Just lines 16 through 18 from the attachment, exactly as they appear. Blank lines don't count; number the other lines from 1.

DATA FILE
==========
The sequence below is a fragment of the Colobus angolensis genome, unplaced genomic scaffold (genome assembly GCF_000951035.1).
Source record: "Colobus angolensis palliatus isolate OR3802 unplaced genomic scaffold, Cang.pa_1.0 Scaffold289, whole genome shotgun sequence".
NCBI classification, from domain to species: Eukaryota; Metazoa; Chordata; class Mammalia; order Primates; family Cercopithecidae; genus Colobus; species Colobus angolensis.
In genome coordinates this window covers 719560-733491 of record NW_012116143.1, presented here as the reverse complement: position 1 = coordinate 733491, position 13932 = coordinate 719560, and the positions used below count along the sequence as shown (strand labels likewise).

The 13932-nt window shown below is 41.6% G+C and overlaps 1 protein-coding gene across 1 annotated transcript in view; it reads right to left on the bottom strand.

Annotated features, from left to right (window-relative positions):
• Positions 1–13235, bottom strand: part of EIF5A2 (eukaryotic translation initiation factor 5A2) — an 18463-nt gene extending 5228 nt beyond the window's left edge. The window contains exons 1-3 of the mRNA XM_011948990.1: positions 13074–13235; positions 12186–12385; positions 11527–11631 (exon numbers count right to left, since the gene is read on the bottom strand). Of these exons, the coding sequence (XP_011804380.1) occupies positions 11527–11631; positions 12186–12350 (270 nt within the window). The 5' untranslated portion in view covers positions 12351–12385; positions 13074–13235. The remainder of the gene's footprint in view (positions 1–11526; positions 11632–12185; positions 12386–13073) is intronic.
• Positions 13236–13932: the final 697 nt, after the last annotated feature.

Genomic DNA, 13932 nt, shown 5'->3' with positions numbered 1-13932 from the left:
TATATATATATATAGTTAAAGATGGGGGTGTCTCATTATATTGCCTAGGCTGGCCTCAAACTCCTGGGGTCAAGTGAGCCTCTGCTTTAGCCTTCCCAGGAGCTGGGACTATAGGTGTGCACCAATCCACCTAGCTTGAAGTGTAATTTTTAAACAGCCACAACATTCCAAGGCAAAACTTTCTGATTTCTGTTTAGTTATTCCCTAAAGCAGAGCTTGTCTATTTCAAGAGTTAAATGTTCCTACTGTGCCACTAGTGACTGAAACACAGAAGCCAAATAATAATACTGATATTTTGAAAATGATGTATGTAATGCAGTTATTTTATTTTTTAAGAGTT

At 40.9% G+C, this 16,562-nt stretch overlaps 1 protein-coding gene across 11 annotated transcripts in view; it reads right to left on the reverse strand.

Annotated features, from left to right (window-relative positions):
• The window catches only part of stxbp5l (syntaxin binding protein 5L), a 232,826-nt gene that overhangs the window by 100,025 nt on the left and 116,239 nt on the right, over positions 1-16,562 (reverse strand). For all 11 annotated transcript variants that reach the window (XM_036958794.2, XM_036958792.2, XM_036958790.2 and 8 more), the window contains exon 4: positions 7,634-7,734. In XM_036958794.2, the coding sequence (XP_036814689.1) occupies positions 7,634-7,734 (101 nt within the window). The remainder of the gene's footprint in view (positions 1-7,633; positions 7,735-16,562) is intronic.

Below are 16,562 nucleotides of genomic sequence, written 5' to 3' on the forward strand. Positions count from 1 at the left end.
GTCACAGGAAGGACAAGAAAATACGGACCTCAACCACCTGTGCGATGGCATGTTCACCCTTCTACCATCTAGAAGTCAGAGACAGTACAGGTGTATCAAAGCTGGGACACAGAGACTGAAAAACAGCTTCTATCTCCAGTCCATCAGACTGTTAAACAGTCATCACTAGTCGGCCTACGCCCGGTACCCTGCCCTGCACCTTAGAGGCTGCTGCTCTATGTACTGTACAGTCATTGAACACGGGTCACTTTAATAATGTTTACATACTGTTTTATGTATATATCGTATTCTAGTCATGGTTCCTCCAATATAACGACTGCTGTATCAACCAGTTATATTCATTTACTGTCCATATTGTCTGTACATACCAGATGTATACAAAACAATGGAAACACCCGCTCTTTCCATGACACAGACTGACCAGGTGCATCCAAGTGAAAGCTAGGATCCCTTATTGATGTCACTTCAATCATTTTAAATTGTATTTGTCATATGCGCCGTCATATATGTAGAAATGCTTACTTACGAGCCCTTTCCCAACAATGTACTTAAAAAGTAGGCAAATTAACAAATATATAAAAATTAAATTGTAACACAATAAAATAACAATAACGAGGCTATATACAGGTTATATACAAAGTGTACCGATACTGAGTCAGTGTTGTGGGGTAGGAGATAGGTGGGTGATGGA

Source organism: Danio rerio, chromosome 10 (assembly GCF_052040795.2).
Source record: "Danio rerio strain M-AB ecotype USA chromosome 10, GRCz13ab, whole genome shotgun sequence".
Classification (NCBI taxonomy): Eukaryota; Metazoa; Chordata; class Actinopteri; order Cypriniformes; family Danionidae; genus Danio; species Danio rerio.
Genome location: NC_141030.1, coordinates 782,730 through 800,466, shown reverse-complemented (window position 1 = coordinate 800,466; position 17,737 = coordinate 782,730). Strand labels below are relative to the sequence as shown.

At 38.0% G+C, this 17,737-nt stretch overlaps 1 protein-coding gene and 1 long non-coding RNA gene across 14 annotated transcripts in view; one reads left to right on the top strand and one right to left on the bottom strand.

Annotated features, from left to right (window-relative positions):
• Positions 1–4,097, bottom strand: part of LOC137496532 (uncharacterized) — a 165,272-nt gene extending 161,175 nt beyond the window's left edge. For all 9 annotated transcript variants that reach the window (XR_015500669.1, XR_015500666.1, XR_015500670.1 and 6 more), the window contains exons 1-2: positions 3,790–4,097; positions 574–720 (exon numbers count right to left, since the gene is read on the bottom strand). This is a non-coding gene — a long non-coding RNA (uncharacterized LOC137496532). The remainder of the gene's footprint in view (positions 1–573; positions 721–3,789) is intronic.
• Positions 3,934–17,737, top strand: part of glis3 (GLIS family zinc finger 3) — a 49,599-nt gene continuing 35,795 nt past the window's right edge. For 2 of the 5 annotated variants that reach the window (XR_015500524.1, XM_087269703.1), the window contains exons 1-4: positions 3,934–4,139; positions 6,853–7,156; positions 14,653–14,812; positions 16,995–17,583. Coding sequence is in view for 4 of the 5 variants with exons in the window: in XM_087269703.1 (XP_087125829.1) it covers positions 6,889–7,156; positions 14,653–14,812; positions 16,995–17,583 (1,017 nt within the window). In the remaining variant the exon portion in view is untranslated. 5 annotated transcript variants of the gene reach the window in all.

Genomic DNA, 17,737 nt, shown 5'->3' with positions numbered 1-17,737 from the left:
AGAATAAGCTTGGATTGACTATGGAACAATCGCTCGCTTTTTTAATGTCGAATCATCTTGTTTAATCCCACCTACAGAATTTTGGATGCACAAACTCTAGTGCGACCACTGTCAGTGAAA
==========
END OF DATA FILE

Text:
Source organism: Danio rerio, chromosome 10 (assembly GCF_052040795.2).
Source record: "Danio rerio strain M-AB ecotype USA chromosome 10, GRCz13ab, whole genome shotgun sequence".
Classification (NCBI taxonomy): Eukaryota; Metazoa; Chordata; class Actinopteri; order Cypriniformes; family Danionidae; genus Danio; species Danio rerio.